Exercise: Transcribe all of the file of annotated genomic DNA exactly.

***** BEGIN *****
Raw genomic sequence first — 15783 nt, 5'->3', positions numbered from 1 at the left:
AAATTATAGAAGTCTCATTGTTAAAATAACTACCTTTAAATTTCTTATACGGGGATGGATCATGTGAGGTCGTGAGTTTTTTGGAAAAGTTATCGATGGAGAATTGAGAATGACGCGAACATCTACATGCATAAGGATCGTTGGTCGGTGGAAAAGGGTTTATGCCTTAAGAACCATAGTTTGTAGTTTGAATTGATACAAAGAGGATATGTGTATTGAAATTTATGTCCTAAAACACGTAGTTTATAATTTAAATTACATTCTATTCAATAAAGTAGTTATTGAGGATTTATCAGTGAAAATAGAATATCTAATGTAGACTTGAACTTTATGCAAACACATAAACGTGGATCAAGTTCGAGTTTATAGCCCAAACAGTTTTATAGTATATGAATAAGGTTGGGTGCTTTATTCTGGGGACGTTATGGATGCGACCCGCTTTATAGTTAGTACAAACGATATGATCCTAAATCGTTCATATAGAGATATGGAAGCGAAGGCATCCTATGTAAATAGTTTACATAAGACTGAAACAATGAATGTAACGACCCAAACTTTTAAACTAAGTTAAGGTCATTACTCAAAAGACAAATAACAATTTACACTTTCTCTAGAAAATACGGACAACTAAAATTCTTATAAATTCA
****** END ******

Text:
Raw genomic sequence first — 15783 nt, 5'->3', positions numbered from 1 at the left:
AAATTATAGAAGTCTCATTGTTAAAATAACTACCTTTAAATTTCTTATACGGGGATGGATCATGTGAGGTCGTGAGTTTTTTGGAAAAGTTATCGATGGAGAATTGAGAATGACGCGAACATCTACATGCATAAGGATCGTTGGTCGGTGGAAAAGGGTTTATGCCTTAAGAACCATAGTTTGTAGTTTGAATTGATACAAAGAGGATATGTGTATTGAAATTTATGTCCTAAAACACGTAGTTTATAATTTAAATTACATTCTATTCAATAAAGTAGTTATTGAGGATTTATCAGTGAAAATAGAATATCTAATGTAGACTTGAACTTTATGCAAACACATAAACGTGGATCAAGTTCGAGTTTATAGCCCAAACAGTTTTATAGTATATGAATAAGGTTGGGTGCTTTATTCTGGGGACGTTATGGATGCGACCCGCTTTATAGTTAGTACAAACGATATGATCCTAAATCGTTCATATAGAGATATGGAAGCGAAGGCATCCTATGTAAATAGTTTACATAAGACTGAAACAATGAATGTAACGACCCAAACTTTTAAACTAAGTTAAGGTCATTACTCAAAAGACAAATAACAATTTACACTTTCTCTAGAAAATACGGACAACTAAAATTCTTATAAATTCA